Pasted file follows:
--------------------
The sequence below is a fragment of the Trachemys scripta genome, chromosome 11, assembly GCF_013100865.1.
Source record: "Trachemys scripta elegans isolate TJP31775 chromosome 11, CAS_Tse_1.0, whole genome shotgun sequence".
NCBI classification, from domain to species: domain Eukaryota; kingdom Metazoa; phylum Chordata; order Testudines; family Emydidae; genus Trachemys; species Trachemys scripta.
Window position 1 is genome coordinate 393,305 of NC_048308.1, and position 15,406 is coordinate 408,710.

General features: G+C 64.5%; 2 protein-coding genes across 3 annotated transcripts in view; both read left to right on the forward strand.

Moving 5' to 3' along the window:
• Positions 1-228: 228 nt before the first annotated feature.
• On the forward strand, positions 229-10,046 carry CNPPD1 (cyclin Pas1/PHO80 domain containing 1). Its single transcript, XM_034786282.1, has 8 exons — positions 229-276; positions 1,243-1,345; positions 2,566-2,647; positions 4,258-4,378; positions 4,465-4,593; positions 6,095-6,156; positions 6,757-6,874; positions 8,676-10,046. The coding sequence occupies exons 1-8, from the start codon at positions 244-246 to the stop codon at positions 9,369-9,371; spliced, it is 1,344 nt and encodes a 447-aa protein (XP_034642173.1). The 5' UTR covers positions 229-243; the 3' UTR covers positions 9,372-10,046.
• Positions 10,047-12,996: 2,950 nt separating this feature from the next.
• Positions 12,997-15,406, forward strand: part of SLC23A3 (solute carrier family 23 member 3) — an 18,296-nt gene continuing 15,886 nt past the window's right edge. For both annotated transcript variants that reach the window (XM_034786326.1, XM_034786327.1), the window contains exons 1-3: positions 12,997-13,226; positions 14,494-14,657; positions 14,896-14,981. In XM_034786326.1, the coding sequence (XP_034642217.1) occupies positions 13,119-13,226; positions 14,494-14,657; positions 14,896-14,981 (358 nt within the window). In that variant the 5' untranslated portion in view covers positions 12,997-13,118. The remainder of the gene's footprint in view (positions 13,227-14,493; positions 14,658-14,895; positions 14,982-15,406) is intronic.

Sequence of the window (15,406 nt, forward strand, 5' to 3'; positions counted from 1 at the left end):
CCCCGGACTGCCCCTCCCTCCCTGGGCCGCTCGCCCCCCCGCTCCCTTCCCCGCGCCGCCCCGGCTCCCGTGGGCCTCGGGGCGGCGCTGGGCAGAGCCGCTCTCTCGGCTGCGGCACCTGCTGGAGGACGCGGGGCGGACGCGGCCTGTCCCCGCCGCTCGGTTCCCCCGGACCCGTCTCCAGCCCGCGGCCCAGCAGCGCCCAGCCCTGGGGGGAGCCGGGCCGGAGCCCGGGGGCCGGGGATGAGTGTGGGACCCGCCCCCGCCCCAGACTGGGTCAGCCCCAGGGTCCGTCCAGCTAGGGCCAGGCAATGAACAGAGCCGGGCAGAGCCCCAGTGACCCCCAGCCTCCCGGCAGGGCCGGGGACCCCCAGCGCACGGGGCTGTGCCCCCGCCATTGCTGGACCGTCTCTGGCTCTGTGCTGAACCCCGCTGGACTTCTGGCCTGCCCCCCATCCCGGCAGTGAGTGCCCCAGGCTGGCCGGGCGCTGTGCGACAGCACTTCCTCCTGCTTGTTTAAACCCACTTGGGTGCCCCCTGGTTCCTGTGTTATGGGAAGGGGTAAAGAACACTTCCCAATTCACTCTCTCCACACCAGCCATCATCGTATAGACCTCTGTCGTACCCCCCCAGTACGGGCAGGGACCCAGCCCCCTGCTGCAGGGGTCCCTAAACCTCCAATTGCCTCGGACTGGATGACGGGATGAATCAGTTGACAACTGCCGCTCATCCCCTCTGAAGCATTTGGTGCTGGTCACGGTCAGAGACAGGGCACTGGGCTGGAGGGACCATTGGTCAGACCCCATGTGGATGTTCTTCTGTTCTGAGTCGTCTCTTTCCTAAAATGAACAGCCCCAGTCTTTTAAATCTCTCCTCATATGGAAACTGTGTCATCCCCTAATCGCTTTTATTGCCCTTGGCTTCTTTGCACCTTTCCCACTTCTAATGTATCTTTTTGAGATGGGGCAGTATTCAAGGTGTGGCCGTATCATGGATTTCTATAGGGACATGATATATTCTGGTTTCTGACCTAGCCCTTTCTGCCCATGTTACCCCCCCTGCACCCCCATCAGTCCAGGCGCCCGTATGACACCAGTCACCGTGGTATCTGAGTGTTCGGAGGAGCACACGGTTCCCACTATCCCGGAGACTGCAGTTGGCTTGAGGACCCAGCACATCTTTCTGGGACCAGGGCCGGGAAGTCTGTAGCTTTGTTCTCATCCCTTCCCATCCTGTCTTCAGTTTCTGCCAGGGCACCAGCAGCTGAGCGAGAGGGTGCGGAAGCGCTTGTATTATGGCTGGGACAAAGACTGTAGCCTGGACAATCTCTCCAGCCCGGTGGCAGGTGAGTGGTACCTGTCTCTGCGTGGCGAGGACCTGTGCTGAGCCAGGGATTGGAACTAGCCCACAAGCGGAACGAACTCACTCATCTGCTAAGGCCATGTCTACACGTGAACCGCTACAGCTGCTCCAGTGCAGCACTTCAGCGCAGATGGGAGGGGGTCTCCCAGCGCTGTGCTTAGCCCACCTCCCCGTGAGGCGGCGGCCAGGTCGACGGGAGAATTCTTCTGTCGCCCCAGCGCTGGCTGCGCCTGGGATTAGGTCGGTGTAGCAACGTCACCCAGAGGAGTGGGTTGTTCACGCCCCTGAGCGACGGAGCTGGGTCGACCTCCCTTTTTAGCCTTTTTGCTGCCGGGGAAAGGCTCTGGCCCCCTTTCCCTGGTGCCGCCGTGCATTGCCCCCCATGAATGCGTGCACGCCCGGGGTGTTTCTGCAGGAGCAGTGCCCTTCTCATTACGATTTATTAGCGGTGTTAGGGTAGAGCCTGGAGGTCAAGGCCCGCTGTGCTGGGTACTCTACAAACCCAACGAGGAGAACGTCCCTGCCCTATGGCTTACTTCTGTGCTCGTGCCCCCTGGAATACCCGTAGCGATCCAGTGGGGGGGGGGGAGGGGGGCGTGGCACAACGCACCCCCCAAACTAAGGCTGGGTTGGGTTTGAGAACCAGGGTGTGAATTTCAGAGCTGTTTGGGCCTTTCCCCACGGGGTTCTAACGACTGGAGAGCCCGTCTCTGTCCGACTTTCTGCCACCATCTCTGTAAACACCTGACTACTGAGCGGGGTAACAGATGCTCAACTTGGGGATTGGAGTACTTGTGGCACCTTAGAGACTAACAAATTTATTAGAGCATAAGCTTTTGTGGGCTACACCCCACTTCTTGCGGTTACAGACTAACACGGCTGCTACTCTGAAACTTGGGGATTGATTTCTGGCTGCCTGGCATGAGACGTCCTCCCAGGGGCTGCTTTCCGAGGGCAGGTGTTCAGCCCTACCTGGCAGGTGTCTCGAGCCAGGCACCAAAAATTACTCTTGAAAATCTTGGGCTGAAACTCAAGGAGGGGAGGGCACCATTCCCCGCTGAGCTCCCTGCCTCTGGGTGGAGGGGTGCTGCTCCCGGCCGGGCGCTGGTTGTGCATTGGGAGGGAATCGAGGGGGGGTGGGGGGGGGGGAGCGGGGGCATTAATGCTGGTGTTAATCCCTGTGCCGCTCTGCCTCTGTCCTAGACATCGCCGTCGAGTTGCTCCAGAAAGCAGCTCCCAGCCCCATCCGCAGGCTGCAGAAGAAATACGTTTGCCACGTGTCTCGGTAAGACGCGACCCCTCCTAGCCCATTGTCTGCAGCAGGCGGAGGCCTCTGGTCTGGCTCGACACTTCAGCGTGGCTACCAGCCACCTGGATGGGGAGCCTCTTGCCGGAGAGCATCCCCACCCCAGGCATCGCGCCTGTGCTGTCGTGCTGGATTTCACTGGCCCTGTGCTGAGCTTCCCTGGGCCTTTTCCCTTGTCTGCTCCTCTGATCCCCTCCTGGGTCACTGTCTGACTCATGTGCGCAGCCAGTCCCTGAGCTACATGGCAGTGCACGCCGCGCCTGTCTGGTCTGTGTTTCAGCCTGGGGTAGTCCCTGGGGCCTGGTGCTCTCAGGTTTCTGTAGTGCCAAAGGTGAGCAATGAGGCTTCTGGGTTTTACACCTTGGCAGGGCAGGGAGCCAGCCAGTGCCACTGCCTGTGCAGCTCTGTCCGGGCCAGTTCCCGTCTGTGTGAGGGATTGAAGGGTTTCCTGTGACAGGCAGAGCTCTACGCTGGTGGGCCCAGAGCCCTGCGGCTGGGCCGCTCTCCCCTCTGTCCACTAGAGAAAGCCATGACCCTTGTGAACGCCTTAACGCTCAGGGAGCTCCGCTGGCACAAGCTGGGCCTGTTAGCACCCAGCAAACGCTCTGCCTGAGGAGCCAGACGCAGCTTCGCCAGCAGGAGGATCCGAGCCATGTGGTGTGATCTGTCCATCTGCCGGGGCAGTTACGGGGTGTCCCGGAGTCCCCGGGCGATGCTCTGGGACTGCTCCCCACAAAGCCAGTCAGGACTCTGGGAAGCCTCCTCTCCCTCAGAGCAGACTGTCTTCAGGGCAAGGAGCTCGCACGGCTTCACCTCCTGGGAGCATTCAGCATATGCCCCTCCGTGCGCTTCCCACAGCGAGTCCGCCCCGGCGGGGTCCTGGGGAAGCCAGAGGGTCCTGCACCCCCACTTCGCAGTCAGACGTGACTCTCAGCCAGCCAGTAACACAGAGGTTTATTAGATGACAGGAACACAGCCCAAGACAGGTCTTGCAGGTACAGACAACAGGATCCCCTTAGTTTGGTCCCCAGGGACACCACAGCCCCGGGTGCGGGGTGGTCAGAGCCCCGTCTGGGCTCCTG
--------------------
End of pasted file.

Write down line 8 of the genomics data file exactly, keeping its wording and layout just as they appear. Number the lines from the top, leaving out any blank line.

• On the forward strand, positions 229-10,046 carry CNPPD1 (cyclin Pas1/PHO80 domain containing 1). Its single transcript, XM_034786282.1, has 8 exons — positions 229-276; positions 1,243-1,345; positions 2,566-2,647; positions 4,258-4,378; positions 4,465-4,593; positions 6,095-6,156; positions 6,757-6,874; positions 8,676-10,046. The coding sequence occupies exons 1-8, from the start codon at positions 244-246 to the stop codon at positions 9,369-9,371; spliced, it is 1,344 nt and encodes a 447-aa protein (XP_034642173.1). The 5' UTR covers positions 229-243; the 3' UTR covers positions 9,372-10,046.